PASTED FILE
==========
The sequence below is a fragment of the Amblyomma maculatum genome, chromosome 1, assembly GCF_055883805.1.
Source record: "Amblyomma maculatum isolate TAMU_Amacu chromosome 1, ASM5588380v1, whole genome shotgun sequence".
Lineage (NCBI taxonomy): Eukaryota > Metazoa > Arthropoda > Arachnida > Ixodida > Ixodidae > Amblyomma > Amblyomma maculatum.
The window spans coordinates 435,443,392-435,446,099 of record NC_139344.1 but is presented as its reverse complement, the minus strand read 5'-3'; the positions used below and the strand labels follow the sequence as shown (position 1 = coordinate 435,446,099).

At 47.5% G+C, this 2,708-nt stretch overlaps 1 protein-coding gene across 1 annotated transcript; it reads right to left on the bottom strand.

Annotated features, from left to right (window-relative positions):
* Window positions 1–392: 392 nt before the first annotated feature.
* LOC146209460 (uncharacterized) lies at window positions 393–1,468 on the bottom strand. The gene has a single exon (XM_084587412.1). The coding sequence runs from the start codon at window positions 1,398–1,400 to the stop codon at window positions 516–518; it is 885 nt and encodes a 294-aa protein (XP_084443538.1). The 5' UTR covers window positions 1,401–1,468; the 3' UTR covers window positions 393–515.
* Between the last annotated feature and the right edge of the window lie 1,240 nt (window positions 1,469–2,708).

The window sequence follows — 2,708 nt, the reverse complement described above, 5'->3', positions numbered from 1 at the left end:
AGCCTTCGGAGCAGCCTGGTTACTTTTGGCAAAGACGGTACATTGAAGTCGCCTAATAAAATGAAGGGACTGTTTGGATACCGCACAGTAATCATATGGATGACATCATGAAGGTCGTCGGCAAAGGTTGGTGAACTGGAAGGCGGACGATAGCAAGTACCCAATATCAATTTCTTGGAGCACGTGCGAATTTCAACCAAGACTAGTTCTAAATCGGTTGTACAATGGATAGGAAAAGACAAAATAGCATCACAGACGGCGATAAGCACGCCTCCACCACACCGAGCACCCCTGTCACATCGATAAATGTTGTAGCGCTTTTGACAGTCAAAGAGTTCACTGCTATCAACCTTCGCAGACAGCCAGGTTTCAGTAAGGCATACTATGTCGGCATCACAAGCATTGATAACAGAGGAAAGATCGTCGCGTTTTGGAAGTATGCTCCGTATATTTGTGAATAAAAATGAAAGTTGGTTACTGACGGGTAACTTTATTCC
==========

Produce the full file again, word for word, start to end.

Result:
The sequence below is a fragment of the Amblyomma maculatum genome, chromosome 1, assembly GCF_055883805.1.
Source record: "Amblyomma maculatum isolate TAMU_Amacu chromosome 1, ASM5588380v1, whole genome shotgun sequence".
Lineage (NCBI taxonomy): Eukaryota > Metazoa > Arthropoda > Arachnida > Ixodida > Ixodidae > Amblyomma > Amblyomma maculatum.
The window spans coordinates 435,443,392-435,446,099 of record NC_139344.1 but is presented as its reverse complement, the minus strand read 5'-3'; the positions used below and the strand labels follow the sequence as shown (position 1 = coordinate 435,446,099).

At 47.5% G+C, this 2,708-nt stretch overlaps 1 protein-coding gene across 1 annotated transcript; it reads right to left on the bottom strand.

Annotated features, from left to right (window-relative positions):
* Window positions 1–392: 392 nt before the first annotated feature.
* LOC146209460 (uncharacterized) lies at window positions 393–1,468 on the bottom strand. The gene has a single exon (XM_084587412.1). The coding sequence runs from the start codon at window positions 1,398–1,400 to the stop codon at window positions 516–518; it is 885 nt and encodes a 294-aa protein (XP_084443538.1). The 5' UTR covers window positions 1,401–1,468; the 3' UTR covers window positions 393–515.
* Between the last annotated feature and the right edge of the window lie 1,240 nt (window positions 1,469–2,708).

The window sequence follows — 2,708 nt, the reverse complement described above, 5'->3', positions numbered from 1 at the left end:
AGCCTTCGGAGCAGCCTGGTTACTTTTGGCAAAGACGGTACATTGAAGTCGCCTAATAAAATGAAGGGACTGTTTGGATACCGCACAGTAATCATATGGATGACATCATGAAGGTCGTCGGCAAAGGTTGGTGAACTGGAAGGCGGACGATAGCAAGTACCCAATATCAATTTCTTGGAGCACGTGCGAATTTCAACCAAGACTAGTTCTAAATCGGTTGTACAATGGATAGGAAAAGACAAAATAGCATCACAGACGGCGATAAGCACGCCTCCACCACACCGAGCACCCCTGTCACATCGATAAATGTTGTAGCGCTTTTGACAGTCAAAGAGTTCACTGCTATCAACCTTCGCAGACAGCCAGGTTTCAGTAAGGCATACTATGTCGGCATCACAAGCATTGATAACAGAGGAAAGATCGTCGCGTTTTGGAAGTATGCTCCGTATATTTGTGAATAAAAATGAAAGTTGGTTACTGACGGGTAACTTTATTCC